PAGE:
What other ways have you taken as a result of an honored encounter? What brushes with Herod have you had as a result of the road taken to follow a glimmer in the night?
What about the times you went back to Herod’s palace after seeing that small holy possibility? When did you sense the danger? When did you take another road? What did that road look like? What road are you now on? Are you going back home? To the palace? Where? What might “home” look like, once you have taken such a journey?
– Beth Harrison
Text: Matthew 2:13-23
“A voice was heard in Ramah, wailing and loud lamentation, Rachel weeping for her children; she refused to be consoled, because they are no more.” Matthew offers Herod’s massacre of children as a “fulfillment” of the “prophecy,” found in Jeremiah 31:15. Yet, this image of Rachel, the matriarch of Israel, weeping for her children seems less a prophecy than a description of the tragic state of the people of Israel in exile, as yet unredeemed. How many other times in the past and even today is Jeremiah’s description “fulfilled.” Where do you find mothers weeping for their children in the pages of the morning newspaper, on the TV, in your own day-to-day living? What kind of “fulfillment” might these mothers wish for, hope for, dream of?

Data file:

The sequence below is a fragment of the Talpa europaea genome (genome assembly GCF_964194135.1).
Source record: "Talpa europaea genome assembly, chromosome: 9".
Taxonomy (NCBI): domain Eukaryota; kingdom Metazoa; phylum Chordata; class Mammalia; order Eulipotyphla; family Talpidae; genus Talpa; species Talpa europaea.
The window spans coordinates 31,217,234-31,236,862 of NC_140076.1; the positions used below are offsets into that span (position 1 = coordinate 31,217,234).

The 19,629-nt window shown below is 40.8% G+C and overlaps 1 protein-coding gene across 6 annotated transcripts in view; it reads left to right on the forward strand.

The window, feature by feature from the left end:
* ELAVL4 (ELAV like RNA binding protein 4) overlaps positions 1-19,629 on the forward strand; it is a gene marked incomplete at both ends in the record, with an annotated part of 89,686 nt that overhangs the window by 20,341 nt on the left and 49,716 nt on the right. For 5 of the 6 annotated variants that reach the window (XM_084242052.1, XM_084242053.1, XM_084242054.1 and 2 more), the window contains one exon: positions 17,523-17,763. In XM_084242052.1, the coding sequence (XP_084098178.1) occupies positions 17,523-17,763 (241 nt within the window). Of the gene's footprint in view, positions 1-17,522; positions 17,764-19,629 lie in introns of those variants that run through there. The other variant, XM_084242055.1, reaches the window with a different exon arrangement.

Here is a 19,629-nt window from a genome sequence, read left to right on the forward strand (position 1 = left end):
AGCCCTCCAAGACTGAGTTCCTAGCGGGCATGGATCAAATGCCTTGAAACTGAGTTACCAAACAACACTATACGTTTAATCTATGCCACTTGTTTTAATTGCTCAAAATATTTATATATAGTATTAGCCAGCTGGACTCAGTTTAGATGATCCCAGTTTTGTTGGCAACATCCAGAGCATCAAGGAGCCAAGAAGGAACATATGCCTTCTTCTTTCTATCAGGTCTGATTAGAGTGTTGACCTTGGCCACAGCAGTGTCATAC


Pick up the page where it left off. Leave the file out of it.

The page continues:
– Andy Kille
This Sunday’s design invites you to consider some artistic renderings of the story of Jesus, Herod, the Slaying of the Innocents and the Flight into Egypt. Here are some links for your consideration: Continue reading
Text: James 5:7-10
Today’s reflection asks what you know of an inner “grumbler.” The same question might be asked of an inner “prophet” who is characterized by “patience and suffering.” What can you say about these inner characters in the ongoing drama that you are? Continue reading
Many universities have full length courses available online. Here are two classes on the Old and New Testament from Dale Martin and Christine Hayes. The listing at Open Yale Courses includes links to audio and video versions of the lectures, as well as transcripts and reading assignments. A good opportunity to get a deeper understanding of our texts. Continue reading